Meanwhile, both Mileys hit early threes, PV connecting from distance four times in the opening half. The pace slowed after the break, but Park Valley’s 11-16 free throw shooting after halftime was the offensive difference in the outcome.
“It starts with our four assistant coaches, who have us tremendously prepared for each game,” said second-year PV coach John Russo. “And our seniors — they don’t treat this as their team, it’s our team.”
PV (23-7) moves on to a Tuesday night state quarterfinal against District 1 champion Plymouth-Whitemarsh, who moved to 28-0 with a 44-28 victory over District 11 runner-up Northampton in the opening game of the Friday evening doubleheader hosted by Spring-Ford.
In advancing to the quarterfinals, Perk Valley also broke the stalemate between themselves and the Warriors after they split in the regular season.
Like the first two encounters this season between the Warriors and Vikings, it didn’t disappoint. While PV never relinquished the lead, they also never moved ahead by nine points.
Twice, the Warriors closed within two points, only to see PV’s clutch free-throw shooting re-expand the advantage.
Methacton saw their 2021-2022 campaign conclude at a mark of 23-5. Seniors Timko, Tori Bockrath, Kayla Kaufman, and Caitlin Woolbert suited up for the Warriors one last time.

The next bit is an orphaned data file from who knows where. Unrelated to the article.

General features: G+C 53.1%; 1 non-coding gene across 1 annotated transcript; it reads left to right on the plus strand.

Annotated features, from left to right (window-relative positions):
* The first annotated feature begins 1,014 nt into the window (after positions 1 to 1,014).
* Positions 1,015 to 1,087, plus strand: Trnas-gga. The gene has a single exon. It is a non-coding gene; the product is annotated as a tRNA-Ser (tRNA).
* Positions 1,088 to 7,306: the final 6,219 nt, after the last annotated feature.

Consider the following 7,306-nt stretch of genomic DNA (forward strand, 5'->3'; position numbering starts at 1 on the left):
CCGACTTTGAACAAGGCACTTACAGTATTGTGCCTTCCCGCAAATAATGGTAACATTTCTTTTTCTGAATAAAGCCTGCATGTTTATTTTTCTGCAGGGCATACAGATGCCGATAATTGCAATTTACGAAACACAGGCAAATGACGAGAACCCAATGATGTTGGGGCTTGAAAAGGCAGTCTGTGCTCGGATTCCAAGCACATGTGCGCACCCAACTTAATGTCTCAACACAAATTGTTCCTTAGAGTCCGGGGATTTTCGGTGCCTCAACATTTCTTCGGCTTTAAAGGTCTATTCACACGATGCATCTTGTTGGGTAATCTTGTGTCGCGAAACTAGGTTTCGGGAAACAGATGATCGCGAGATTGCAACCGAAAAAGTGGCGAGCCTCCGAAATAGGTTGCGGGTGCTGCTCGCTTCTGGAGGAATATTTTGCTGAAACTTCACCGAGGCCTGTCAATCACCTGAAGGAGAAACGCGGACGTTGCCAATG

“Our senior class has had four amazing years,” said Kaminski. “They’ve brought so much to our program, and we’ll miss them incredibly.”
The final outcome belonged to the Vikings. But on the whole, the event and the evening belonged to PAC girls’ basketball – a matchup of two conference squads, played on the home court of a third PAC school, a venue traditionally asked to serve as a neutral site for large-scale contests (and home to a strong program of its own – Spring-Ford joined Perkiomen Valley in the state quarterfinals with a win over Central York Friday night.)
Friday’s contest served as confirmation of what the sport’s followers have known for some time – with a handful of perennial district playoff contenders and state qualifiers, girls’ basketball has cemented its spot as the PAC’s deepest sport in terms of quantity and depth of quality programs.
In the past decade, both Boyertown and Spring-Ford have claimed PIAA Class 6A titles, and Perkiomen Valley topped District 1 in 2016.
Now Class 6A is down to eight teams — 25 percent of which represent the PAC.
“If Methacton beat us, I’d be out here rooting for them next week,” said Russo. “Same for Spring-Ford. I appreciate everything those programs and others have done to set the bar for us moving forward.”
Methacton’s Kaminski, in his 20th year at the helm, has overseen the rise of one of league’s powers while matching wits with some top coaches and programs through his tenure.
“You’ve got Spring-Ford at the top,” he said, “PV is clearly another up-and coming team, and we’re in there as well.
“Boyertown won a state title a few years ago. OJR, PJP, they’re always contenders. It’s a great league — I have high praise for it and I love coaching in it.